The bigger the current retailer’s portfolio, the fewer the sites they would actually need to switch. Thus, national gains by Water Plus (which would switch 678 SPIDs in our example), Castle (816) and Wave (842) will be most understated in the overall figures.

Yes you can argue that is still reflective - there is no customer gain at those sites after all - but any analysis that focuses on switching needs to keep this in mind. The underlying value of the portfolio has increased by having renewed the contract on those customers.

This bias favours new entrants over incumbents, relative to the size of portfolio

Bias #3: Non-switch renegotiation

A similar point to the last one is that any decision to stay with an incumbent (not just those in a national company) are going to sit outside the switching figures.

This bias favours new entrants over incumbents when looking at switches

Bias #4: New retailer over consolidation

For most business, unless you have trade effluent, your sewerage retailer is largely a 'rent taker'. Your sewerage volume is often a function of water usage and provided all other sewerage charges are reflected accurately by wholesalers, there is little for the sewerage provider to do on your behalf on an operational basis.

Given that, it often makes sense for companies to have a single retailer for both services: they can probably negotiate a discount and they have a single bill and relationship to manage.

Hence, if you do have different retailers, it makes sense to move to one, whether by consolidation to one of your current providers or to go elsewhere. If you do the latter, both services switch, whereas only one will switch if you are consolidating.

The data suggest that moving to a single retailer is a strong driving force but consolidation would get under-represented by a ratio of 1:2 versus switching to a new retailer, all other things being equal.

WOCs are the most heavily invested in this kind of transaction, which we’ll look at more closely below (see WOC jeopardy and Castle-Invicta). On one hand, their transfers tend towards 1 SPID for these transactions but on the other they are more frequently involved (as either loser or gainer) in switches than single-retailer sites.

This bias favours new entrants and former WASC incumbents over former WOC incumbents, although WOCs appear disproportionately more often in switch transactions.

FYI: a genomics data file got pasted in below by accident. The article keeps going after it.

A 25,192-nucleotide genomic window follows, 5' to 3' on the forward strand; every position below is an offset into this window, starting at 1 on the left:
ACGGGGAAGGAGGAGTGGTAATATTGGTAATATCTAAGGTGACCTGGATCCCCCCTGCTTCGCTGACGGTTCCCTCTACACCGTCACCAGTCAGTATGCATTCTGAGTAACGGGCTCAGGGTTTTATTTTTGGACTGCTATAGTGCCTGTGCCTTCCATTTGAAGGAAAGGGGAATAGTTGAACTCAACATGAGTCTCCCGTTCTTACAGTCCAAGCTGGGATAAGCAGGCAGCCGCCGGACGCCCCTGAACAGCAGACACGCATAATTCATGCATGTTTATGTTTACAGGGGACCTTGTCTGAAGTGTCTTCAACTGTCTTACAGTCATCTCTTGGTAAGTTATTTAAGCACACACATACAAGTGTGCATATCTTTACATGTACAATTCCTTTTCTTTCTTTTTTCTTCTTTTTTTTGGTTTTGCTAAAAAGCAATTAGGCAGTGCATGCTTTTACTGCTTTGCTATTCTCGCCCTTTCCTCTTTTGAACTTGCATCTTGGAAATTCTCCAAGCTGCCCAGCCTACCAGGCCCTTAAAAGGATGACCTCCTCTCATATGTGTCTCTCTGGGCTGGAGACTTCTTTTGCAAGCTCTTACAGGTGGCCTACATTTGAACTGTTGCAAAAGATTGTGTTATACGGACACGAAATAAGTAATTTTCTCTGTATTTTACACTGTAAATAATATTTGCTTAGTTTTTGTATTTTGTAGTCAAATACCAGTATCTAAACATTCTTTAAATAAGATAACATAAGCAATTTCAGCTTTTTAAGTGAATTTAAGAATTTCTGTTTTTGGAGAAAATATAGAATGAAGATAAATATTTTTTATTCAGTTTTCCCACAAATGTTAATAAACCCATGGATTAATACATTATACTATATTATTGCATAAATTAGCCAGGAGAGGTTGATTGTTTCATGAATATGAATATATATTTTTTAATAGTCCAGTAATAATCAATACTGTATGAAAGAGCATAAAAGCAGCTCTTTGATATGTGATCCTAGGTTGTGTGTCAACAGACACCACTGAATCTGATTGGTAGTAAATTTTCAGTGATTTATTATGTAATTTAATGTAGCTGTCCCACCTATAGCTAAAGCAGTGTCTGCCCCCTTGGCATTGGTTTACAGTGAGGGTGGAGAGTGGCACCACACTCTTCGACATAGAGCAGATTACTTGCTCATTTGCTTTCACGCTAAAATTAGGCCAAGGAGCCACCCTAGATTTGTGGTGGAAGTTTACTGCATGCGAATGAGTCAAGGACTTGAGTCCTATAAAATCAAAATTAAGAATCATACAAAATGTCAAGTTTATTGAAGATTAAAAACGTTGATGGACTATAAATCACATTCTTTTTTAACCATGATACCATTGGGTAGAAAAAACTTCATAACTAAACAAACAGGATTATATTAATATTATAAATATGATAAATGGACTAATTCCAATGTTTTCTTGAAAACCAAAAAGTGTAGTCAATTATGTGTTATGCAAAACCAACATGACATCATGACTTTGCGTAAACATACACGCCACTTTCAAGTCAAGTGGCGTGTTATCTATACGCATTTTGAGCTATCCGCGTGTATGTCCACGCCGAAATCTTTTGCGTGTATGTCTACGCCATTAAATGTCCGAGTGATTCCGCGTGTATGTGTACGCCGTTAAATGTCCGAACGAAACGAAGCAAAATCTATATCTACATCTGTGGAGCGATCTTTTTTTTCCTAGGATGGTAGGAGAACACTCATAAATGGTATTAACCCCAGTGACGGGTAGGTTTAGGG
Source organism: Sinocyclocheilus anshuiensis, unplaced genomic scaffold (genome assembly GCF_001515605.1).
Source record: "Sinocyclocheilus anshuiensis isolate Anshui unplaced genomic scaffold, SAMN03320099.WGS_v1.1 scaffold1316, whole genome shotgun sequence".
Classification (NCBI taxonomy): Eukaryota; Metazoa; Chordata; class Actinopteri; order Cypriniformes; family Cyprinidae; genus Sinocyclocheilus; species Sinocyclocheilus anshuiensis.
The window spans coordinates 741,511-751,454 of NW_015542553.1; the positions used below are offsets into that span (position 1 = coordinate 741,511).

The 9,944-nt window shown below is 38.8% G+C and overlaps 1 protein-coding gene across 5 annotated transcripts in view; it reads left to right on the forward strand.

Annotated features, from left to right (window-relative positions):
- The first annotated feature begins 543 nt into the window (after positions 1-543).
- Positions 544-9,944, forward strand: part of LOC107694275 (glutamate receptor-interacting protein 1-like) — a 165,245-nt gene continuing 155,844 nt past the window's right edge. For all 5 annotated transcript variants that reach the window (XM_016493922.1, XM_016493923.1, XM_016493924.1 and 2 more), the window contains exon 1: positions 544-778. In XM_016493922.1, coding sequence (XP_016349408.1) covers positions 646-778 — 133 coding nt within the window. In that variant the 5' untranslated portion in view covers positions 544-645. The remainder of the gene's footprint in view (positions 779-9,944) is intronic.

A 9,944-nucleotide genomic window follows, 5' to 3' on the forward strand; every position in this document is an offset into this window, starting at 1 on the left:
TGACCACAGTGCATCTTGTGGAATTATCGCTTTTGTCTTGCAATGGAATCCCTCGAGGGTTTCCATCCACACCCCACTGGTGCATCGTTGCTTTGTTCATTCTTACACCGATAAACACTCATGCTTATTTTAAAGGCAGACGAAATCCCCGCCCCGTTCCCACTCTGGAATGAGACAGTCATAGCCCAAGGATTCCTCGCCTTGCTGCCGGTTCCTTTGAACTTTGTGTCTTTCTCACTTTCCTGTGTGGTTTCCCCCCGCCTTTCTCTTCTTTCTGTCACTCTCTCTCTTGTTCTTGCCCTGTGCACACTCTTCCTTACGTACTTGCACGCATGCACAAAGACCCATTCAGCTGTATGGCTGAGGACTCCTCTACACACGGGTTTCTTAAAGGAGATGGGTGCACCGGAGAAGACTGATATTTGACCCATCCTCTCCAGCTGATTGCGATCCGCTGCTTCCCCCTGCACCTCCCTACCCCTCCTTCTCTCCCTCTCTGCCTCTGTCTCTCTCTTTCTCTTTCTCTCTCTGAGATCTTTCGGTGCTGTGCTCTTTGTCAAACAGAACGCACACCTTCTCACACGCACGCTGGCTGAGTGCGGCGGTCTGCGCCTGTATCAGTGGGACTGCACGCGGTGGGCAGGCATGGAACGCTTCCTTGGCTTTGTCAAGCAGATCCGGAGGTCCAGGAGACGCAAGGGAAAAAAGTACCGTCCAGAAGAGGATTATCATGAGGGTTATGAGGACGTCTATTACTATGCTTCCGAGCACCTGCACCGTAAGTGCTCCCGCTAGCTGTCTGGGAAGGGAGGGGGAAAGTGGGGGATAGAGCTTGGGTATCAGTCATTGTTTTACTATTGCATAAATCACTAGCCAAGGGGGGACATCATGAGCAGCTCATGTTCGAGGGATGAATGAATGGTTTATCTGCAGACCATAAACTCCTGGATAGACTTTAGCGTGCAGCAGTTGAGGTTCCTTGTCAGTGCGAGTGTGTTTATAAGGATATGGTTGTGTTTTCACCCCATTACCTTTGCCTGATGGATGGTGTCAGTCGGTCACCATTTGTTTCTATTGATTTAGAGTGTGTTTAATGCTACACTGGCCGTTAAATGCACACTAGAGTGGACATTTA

Bias #5: Zero sum games

Maybe when Bob Dylan sang ‘when you’ve got nothing, you’ve got nothing to lose’ he wasn’t thinking ahead to water competition but in a 'zero sum' game, there have to be winners and losers. Yes, incumbents can (and do) win from each other but any gains by anyone are going to be at the expense of incumbents generally.

A new entrant that does not win won’t grow, but nor will they shrink. There can’t be any negative drag on their momentum. Our own Retailer Grid does weight towards more recent transactions but new entrants will still tend to be positive, causing a negative drag on incumbents overall.

That’s a fact of life in a competitive environment - the best antidote is to lose fewer and gain more.

This bias affects momentum analysis by placing more drag on incumbents than for new entrants

'WOC Jeopardy' and Castle-Invicta

I've discussed in other posts the inherent risk for WOCs in sharing all their customer relationships with at least one other retailer. Yes, that provides opportunity and of the two, the water retailer tends to have the better established connection. But WOCs are smaller companies by portfolio size and a number have already been acquired, formed joint ventures or sold portfolio.

In Bias #4 above, I touch on the bias aspect that moving from a two-supplier relationship to a single retailer gives greater weight when done to an entirely new party rather than consolidation to one of the incumbents, but let's look at that from the incumbent WOC perspective in light of Castle Water's acquisition of Invicta.

Invicta (trading as Water Choice), has 51,323 SPIDs (of which 49,230 are water, 2,093 sewerage). Most of its 2,224 gains are sewerage (i.e. the 2,093), plus the vast majority come from its counterpart WASCs (1,372 from Castle; 732 from Business Stream).

Most of its 3,760 losses are more broadly spread, though Business Stream gains the most. In short, it is proving more likely that it will lose water than it will gain sewerage, given that it is defending against all comers.

Overall, if you assume that all sewerage gains are to pair up with a water service (even those newly gained water sites), then it's dual-service sites are 4% of all its sites (notwithstanding the various imprecisions in that statement). In other words, 4% of sites have been de-risked from that jeopardy.

For contrast, SES Business has managed to get that ratio to around 41% (by the same assumptions), though that is why we made it our Retailer of the Year, admittedly. Water Choice was not performing badly but nor was its risk profile changing significantly.

Through the acquisition by Castle, a significant portion of that portfolio can be unified under a single retailer, which will be beneficial to those customers - and of course any that do want to move away still can.

Castle has recent experience of on-boarding through acquisition, which can help the experience of both employees and customers alike. That process may take time but there is no doubt that the portfolio is more secure after the acquitsition than before.